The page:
Despite a vast amount of literature on the impacts of child abuse and neglect, the effect on mortality has received limited attention, especially in adolescence and young adulthood. The seminal Adverse Childhood Experiences (ACEs) Study13 found adults self-reporting >6 ACEs (CM and household dysfunction) died, on average, 20 years earlier than those reporting no ACEs.14 But only 15% of study participants were younger than 40 years on enrollment. In a UK study of persons born in 1958, researchers reported higher adjusted hazard ratios (aHRs) for death before age 50 in persons with >2 ACEs compared with those with none,15 and in a Swedish study of persons born in 1953, researchers reported a higher risk of death before age 65 in persons with child protection service (CPS) involvement relative to none.16 In neither study did researchers report the specific mortality impact in early adulthood.

Late adolescence and early adulthood is a crucial developmental stage, in which the effects of mental illness, suicidality, and substance use drive a sharp increase in death rates.17,18 Yet we know little about whether CM contributes to these premature deaths. With the current study, our aim was to address this evidence gap, examining all-cause and cause-specific mortality by CM exposure in individuals aged 16 to 33 years, as indicated by CPS involvement.

Studies ascertain CM exposure through either (1) surveys of survivors (years or decades after events), parents, educators, or other service providers or (2) administrative records of child protection agencies or death registries. All methods suffer potential sources of error. Survey-based methods are subject to recall failure (especially of early-in-life events), the distorting effect of community norms, social acceptability bias, survivor bias, and variable thresholds for CM. CPS involvement as an indicator of CM avoids these pitfalls but also can involve imperfect case ascertainment. However, in jurisdictions with wide-spread mandatory reporting of suspected CM, serious maltreatment is unlikely to go unreported. CPS administrative categories, designed to ensure a proportionate response by child protection authorities, can be used as indicators of the levels of CM exposure. CPS administrative data are really the only option for CM ascertainment to explore the association between CM and death in early adulthood at the population level, given the rareness of the outcome.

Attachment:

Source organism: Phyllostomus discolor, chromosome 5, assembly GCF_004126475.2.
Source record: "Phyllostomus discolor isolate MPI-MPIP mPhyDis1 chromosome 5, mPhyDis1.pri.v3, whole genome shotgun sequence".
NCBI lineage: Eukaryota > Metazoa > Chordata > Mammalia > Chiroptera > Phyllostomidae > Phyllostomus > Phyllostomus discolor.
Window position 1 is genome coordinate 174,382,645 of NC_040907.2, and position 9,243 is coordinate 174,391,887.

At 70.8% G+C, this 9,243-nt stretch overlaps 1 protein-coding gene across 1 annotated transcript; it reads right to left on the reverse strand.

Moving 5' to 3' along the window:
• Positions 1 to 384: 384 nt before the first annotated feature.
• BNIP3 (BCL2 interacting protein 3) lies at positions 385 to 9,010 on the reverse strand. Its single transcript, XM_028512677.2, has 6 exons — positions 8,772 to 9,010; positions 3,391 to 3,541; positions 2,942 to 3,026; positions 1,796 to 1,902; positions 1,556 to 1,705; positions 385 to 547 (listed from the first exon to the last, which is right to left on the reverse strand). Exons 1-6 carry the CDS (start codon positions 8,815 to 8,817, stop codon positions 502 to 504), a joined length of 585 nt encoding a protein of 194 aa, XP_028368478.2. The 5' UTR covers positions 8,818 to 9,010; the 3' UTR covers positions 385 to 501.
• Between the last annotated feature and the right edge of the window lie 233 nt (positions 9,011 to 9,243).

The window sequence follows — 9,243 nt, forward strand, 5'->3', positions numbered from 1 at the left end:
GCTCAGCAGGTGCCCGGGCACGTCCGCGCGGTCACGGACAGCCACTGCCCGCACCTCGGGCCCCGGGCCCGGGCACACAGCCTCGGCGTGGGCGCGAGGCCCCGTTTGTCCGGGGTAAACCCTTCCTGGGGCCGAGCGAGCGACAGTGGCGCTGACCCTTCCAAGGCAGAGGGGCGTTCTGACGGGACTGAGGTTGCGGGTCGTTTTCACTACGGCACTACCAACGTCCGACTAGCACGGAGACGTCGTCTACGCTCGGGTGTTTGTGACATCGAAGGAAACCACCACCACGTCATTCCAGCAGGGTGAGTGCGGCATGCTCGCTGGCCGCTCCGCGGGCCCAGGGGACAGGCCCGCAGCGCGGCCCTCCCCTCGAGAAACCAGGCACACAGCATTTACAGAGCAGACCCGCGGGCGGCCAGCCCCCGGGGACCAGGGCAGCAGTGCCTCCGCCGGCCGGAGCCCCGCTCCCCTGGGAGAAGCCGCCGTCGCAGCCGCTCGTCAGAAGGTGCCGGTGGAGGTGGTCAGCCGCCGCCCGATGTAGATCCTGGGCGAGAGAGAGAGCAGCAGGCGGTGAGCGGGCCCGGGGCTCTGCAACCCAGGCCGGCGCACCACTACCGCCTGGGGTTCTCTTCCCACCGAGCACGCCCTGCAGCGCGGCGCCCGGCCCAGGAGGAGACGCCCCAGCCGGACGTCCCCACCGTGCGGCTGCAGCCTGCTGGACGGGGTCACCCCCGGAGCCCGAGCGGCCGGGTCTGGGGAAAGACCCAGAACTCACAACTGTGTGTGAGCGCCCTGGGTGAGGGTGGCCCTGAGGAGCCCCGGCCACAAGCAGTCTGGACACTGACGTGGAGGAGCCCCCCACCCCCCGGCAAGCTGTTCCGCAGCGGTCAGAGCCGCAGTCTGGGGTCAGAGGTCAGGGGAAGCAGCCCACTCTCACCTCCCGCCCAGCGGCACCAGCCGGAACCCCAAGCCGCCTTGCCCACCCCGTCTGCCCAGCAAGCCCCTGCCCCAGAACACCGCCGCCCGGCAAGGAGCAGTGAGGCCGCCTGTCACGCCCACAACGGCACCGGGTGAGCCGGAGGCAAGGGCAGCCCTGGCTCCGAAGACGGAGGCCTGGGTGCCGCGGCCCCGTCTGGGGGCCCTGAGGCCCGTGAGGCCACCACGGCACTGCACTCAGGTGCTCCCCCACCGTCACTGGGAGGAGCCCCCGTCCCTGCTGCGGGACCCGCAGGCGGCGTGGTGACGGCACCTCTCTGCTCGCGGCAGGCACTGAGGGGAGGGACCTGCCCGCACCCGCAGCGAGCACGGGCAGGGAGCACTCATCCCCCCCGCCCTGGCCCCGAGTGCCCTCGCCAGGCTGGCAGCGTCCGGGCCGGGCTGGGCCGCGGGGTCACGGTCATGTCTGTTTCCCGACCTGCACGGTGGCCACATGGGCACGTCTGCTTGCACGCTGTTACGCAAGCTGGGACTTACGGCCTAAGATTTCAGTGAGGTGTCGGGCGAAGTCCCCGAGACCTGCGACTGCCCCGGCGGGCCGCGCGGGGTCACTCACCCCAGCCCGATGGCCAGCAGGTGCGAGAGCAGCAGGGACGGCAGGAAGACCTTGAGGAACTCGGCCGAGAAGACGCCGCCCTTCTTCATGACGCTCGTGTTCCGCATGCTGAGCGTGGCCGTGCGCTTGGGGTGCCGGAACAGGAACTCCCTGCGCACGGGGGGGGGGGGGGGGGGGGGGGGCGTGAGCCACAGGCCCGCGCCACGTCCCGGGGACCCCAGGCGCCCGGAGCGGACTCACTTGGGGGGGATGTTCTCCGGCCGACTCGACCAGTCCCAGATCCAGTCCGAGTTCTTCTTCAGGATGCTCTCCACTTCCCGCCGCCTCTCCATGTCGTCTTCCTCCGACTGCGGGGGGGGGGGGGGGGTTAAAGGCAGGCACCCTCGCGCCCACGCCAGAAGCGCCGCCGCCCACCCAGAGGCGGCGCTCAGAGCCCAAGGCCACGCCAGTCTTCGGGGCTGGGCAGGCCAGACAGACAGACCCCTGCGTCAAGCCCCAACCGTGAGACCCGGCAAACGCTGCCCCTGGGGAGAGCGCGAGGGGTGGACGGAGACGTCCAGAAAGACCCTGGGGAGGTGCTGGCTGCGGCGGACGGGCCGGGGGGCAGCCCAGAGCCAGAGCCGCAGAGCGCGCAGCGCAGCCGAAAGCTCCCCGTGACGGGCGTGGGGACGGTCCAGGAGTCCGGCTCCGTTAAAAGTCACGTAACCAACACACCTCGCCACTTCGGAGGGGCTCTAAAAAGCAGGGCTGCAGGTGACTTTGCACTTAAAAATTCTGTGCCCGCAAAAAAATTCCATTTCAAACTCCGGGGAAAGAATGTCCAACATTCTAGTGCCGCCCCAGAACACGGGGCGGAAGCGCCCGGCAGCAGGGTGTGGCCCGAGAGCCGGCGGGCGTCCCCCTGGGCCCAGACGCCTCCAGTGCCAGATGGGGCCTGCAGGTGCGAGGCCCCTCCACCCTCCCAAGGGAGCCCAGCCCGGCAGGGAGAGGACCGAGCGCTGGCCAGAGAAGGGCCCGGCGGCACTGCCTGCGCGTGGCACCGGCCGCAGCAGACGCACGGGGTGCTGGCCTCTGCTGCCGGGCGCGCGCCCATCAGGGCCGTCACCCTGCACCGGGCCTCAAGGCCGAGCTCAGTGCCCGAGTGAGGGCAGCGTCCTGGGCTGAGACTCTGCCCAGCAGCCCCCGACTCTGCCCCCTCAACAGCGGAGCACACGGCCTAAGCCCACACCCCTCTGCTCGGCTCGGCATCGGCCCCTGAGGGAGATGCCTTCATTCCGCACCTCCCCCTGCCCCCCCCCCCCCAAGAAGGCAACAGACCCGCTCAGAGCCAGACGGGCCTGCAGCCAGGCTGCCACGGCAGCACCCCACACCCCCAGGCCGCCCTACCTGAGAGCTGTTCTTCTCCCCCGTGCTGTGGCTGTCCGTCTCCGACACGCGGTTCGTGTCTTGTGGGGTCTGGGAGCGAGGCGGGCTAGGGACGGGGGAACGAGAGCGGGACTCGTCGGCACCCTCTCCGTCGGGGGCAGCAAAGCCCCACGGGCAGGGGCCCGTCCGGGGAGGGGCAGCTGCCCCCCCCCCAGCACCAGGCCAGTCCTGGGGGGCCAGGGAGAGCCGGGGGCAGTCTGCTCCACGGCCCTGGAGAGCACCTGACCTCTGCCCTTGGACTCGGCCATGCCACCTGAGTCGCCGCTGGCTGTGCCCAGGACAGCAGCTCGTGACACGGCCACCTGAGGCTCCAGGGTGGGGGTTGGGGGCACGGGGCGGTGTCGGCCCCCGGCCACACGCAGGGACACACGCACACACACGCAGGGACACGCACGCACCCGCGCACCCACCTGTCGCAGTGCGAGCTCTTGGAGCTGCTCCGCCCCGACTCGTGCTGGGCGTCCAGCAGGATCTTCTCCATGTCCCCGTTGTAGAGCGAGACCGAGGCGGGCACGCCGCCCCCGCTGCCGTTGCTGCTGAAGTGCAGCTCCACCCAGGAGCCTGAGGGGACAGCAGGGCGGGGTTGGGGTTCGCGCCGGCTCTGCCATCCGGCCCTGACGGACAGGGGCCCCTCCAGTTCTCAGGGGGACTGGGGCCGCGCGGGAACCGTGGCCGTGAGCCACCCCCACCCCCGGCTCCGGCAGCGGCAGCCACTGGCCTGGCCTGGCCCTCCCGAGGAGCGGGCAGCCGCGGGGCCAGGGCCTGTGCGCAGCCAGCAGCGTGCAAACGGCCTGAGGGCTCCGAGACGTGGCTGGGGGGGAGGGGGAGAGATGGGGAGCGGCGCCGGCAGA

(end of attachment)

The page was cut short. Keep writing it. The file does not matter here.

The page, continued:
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About S. R. Zelenz 119 Articles
S.R. Zelenz has worked in education for 20 years. Working with students from all walks of life, cultures, races, and social diversity, Zelenz’s research in Educational Leadership led to finding a better way to approach learning for students with trauma histories. Many were juvenile offenders, gang members, diagnosed with varying behavioral disorders, or had family histories of violence, murder, or narcissistic parenting. This research could not be effectively accomplished without further understanding: how epigenetic trauma inheritance may be impacting these students; how brain development from trauma may be impacting their behavioral and emotional development; as well as deep understanding of psychology and its varying classifications for behavioral and personality disorders. The goal is to find solutions for changing the conversation and making a real difference for these students. She has also worked with nonprofits of varying focus areas for the last 25 years. Her undergraduate degree in Arts Administration and Music prepared her for managing nonprofits of any size as well as procuring funding so that they can achieve their goals. Pairing her nonprofit background with her education background, she has been able to make a difference for over 200 nonprofits worldwide, written curriculum for schools across the globe, and assisted many arts organizations through performance and management.